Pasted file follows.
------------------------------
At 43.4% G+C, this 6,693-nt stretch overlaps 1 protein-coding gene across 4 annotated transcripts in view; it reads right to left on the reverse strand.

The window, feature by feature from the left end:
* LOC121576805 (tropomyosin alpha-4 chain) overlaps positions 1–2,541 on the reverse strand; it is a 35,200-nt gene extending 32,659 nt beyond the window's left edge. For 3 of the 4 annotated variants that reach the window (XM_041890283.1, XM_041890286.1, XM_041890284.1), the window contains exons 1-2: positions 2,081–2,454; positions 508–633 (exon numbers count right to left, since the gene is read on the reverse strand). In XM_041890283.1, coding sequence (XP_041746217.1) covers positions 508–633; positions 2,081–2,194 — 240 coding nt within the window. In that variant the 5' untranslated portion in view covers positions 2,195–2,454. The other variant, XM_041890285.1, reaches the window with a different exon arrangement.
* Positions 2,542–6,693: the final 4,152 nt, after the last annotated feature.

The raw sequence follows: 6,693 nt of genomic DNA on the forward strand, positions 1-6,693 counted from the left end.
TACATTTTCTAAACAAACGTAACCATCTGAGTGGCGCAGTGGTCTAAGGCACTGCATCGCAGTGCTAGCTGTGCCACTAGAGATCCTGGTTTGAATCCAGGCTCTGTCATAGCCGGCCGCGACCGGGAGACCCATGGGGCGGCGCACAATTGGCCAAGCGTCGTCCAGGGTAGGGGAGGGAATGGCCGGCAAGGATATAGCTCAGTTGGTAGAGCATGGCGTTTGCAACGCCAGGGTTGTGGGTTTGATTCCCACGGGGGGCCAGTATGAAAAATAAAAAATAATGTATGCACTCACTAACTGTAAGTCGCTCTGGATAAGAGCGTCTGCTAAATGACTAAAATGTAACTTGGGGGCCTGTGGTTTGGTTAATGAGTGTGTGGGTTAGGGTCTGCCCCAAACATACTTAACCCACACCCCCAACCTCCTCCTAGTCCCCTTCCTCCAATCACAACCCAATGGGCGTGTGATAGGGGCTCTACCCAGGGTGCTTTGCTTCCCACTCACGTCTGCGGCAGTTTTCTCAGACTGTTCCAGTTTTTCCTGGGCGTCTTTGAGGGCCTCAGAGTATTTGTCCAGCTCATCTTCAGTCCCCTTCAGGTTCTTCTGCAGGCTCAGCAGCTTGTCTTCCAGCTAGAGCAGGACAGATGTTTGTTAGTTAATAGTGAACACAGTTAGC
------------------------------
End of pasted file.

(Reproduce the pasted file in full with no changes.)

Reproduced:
At 43.4% G+C, this 6,693-nt stretch overlaps 1 protein-coding gene across 4 annotated transcripts in view; it reads right to left on the reverse strand.

The window, feature by feature from the left end:
* LOC121576805 (tropomyosin alpha-4 chain) overlaps positions 1–2,541 on the reverse strand; it is a 35,200-nt gene extending 32,659 nt beyond the window's left edge. For 3 of the 4 annotated variants that reach the window (XM_041890283.1, XM_041890286.1, XM_041890284.1), the window contains exons 1-2: positions 2,081–2,454; positions 508–633 (exon numbers count right to left, since the gene is read on the reverse strand). In XM_041890283.1, coding sequence (XP_041746217.1) covers positions 508–633; positions 2,081–2,194 — 240 coding nt within the window. In that variant the 5' untranslated portion in view covers positions 2,195–2,454. The other variant, XM_041890285.1, reaches the window with a different exon arrangement.
* Positions 2,542–6,693: the final 4,152 nt, after the last annotated feature.

The raw sequence follows: 6,693 nt of genomic DNA on the forward strand, positions 1-6,693 counted from the left end.
TACATTTTCTAAACAAACGTAACCATCTGAGTGGCGCAGTGGTCTAAGGCACTGCATCGCAGTGCTAGCTGTGCCACTAGAGATCCTGGTTTGAATCCAGGCTCTGTCATAGCCGGCCGCGACCGGGAGACCCATGGGGCGGCGCACAATTGGCCAAGCGTCGTCCAGGGTAGGGGAGGGAATGGCCGGCAAGGATATAGCTCAGTTGGTAGAGCATGGCGTTTGCAACGCCAGGGTTGTGGGTTTGATTCCCACGGGGGGCCAGTATGAAAAATAAAAAATAATGTATGCACTCACTAACTGTAAGTCGCTCTGGATAAGAGCGTCTGCTAAATGACTAAAATGTAACTTGGGGGCCTGTGGTTTGGTTAATGAGTGTGTGGGTTAGGGTCTGCCCCAAACATACTTAACCCACACCCCCAACCTCCTCCTAGTCCCCTTCCTCCAATCACAACCCAATGGGCGTGTGATAGGGGCTCTACCCAGGGTGCTTTGCTTCCCACTCACGTCTGCGGCAGTTTTCTCAGACTGTTCCAGTTTTTCCTGGGCGTCTTTGAGGGCCTCAGAGTATTTGTCCAGCTCATCTTCAGTCCCCTTCAGGTTCTTCTGCAGGCTCAGCAGCTTGTCTTCCAGCTAGAGCAGGACAGATGTTTGTTAGTTAATAGTGAACACAGTTAGC